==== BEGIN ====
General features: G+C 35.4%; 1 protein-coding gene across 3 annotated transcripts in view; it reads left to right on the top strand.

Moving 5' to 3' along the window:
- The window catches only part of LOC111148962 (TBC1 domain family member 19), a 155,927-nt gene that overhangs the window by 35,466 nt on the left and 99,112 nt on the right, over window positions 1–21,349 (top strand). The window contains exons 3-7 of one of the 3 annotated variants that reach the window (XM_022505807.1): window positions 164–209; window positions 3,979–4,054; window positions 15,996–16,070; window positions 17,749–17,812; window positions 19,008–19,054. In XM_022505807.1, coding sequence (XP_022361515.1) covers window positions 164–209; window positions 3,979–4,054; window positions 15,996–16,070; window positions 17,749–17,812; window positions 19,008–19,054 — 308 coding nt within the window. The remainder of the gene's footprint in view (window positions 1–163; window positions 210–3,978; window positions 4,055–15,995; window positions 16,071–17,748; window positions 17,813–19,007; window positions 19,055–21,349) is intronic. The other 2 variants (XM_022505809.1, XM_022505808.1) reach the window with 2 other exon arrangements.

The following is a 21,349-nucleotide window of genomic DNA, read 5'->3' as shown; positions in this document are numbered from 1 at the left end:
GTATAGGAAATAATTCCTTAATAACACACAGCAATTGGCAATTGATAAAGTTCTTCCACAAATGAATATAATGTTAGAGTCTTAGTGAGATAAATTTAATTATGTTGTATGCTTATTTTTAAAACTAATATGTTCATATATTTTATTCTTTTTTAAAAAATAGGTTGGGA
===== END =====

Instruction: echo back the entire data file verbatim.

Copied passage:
General features: G+C 35.4%; 1 protein-coding gene across 3 annotated transcripts in view; it reads left to right on the top strand.

Moving 5' to 3' along the window:
- The window catches only part of LOC111148962 (TBC1 domain family member 19), a 155,927-nt gene that overhangs the window by 35,466 nt on the left and 99,112 nt on the right, over window positions 1–21,349 (top strand). The window contains exons 3-7 of one of the 3 annotated variants that reach the window (XM_022505807.1): window positions 164–209; window positions 3,979–4,054; window positions 15,996–16,070; window positions 17,749–17,812; window positions 19,008–19,054. In XM_022505807.1, coding sequence (XP_022361515.1) covers window positions 164–209; window positions 3,979–4,054; window positions 15,996–16,070; window positions 17,749–17,812; window positions 19,008–19,054 — 308 coding nt within the window. The remainder of the gene's footprint in view (window positions 1–163; window positions 210–3,978; window positions 4,055–15,995; window positions 16,071–17,748; window positions 17,813–19,007; window positions 19,055–21,349) is intronic. The other 2 variants (XM_022505809.1, XM_022505808.1) reach the window with 2 other exon arrangements.

The following is a 21,349-nucleotide window of genomic DNA, read 5'->3' as shown; positions in this document are numbered from 1 at the left end:
GTATAGGAAATAATTCCTTAATAACACACAGCAATTGGCAATTGATAAAGTTCTTCCACAAATGAATATAATGTTAGAGTCTTAGTGAGATAAATTTAATTATGTTGTATGCTTATTTTTAAAACTAATATGTTCATATATTTTATTCTTTTTTAAAAAATAGGTTGGGA